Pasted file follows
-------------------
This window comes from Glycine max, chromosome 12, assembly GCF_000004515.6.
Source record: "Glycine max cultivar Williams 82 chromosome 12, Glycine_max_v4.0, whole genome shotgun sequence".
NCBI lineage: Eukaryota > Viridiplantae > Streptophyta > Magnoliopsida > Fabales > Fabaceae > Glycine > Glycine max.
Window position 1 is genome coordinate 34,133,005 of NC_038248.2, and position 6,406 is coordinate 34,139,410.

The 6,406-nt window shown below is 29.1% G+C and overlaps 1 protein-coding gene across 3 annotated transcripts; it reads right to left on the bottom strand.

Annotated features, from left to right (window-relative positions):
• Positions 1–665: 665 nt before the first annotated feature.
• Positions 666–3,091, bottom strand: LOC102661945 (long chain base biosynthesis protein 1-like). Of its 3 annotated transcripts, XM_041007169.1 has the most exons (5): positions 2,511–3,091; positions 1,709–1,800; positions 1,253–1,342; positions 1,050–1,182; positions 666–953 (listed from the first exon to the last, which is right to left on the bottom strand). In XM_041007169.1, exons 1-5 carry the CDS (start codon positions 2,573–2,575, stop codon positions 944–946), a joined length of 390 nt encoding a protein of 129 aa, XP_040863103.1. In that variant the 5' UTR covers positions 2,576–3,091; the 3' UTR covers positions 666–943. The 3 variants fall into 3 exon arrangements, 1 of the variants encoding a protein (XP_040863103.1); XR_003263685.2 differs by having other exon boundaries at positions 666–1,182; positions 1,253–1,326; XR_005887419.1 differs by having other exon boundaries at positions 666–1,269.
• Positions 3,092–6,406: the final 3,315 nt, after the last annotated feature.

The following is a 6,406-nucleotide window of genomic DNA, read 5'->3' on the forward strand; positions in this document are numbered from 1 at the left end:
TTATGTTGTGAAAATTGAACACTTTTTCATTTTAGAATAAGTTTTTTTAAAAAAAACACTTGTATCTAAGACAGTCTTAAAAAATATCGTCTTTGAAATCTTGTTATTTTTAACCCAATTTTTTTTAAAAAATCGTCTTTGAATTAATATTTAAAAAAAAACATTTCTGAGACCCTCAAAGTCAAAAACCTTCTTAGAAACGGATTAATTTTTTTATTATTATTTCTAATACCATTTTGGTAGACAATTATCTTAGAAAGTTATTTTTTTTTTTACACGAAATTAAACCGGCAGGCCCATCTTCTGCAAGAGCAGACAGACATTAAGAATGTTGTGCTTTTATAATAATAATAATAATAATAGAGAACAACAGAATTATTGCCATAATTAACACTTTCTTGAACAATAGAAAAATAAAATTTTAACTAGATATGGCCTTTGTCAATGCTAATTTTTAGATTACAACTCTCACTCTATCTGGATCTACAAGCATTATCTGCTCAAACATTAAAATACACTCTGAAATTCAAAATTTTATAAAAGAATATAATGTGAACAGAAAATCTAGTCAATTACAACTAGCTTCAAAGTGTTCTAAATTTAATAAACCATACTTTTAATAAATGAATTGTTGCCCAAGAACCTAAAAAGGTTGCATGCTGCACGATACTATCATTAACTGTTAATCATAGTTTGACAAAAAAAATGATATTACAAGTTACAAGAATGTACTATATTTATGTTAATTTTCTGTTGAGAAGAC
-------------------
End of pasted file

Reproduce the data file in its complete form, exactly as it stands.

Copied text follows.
This window comes from Glycine max, chromosome 12, assembly GCF_000004515.6.
Source record: "Glycine max cultivar Williams 82 chromosome 12, Glycine_max_v4.0, whole genome shotgun sequence".
NCBI lineage: Eukaryota > Viridiplantae > Streptophyta > Magnoliopsida > Fabales > Fabaceae > Glycine > Glycine max.
Window position 1 is genome coordinate 34,133,005 of NC_038248.2, and position 6,406 is coordinate 34,139,410.

The 6,406-nt window shown below is 29.1% G+C and overlaps 1 protein-coding gene across 3 annotated transcripts; it reads right to left on the bottom strand.

Annotated features, from left to right (window-relative positions):
• Positions 1–665: 665 nt before the first annotated feature.
• Positions 666–3,091, bottom strand: LOC102661945 (long chain base biosynthesis protein 1-like). Of its 3 annotated transcripts, XM_041007169.1 has the most exons (5): positions 2,511–3,091; positions 1,709–1,800; positions 1,253–1,342; positions 1,050–1,182; positions 666–953 (listed from the first exon to the last, which is right to left on the bottom strand). In XM_041007169.1, exons 1-5 carry the CDS (start codon positions 2,573–2,575, stop codon positions 944–946), a joined length of 390 nt encoding a protein of 129 aa, XP_040863103.1. In that variant the 5' UTR covers positions 2,576–3,091; the 3' UTR covers positions 666–943. The 3 variants fall into 3 exon arrangements, 1 of the variants encoding a protein (XP_040863103.1); XR_003263685.2 differs by having other exon boundaries at positions 666–1,182; positions 1,253–1,326; XR_005887419.1 differs by having other exon boundaries at positions 666–1,269.
• Positions 3,092–6,406: the final 3,315 nt, after the last annotated feature.

The following is a 6,406-nucleotide window of genomic DNA, read 5'->3' on the forward strand; positions in this document are numbered from 1 at the left end:
TTATGTTGTGAAAATTGAACACTTTTTCATTTTAGAATAAGTTTTTTTAAAAAAAACACTTGTATCTAAGACAGTCTTAAAAAATATCGTCTTTGAAATCTTGTTATTTTTAACCCAATTTTTTTTAAAAAATCGTCTTTGAATTAATATTTAAAAAAAAACATTTCTGAGACCCTCAAAGTCAAAAACCTTCTTAGAAACGGATTAATTTTTTTATTATTATTTCTAATACCATTTTGGTAGACAATTATCTTAGAAAGTTATTTTTTTTTTTACACGAAATTAAACCGGCAGGCCCATCTTCTGCAAGAGCAGACAGACATTAAGAATGTTGTGCTTTTATAATAATAATAATAATAATAGAGAACAACAGAATTATTGCCATAATTAACACTTTCTTGAACAATAGAAAAATAAAATTTTAACTAGATATGGCCTTTGTCAATGCTAATTTTTAGATTACAACTCTCACTCTATCTGGATCTACAAGCATTATCTGCTCAAACATTAAAATACACTCTGAAATTCAAAATTTTATAAAAGAATATAATGTGAACAGAAAATCTAGTCAATTACAACTAGCTTCAAAGTGTTCTAAATTTAATAAACCATACTTTTAATAAATGAATTGTTGCCCAAGAACCTAAAAAGGTTGCATGCTGCACGATACTATCATTAACTGTTAATCATAGTTTGACAAAAAAAATGATATTACAAGTTACAAGAATGTACTATATTTATGTTAATTTTCTGTTGAGAAGAC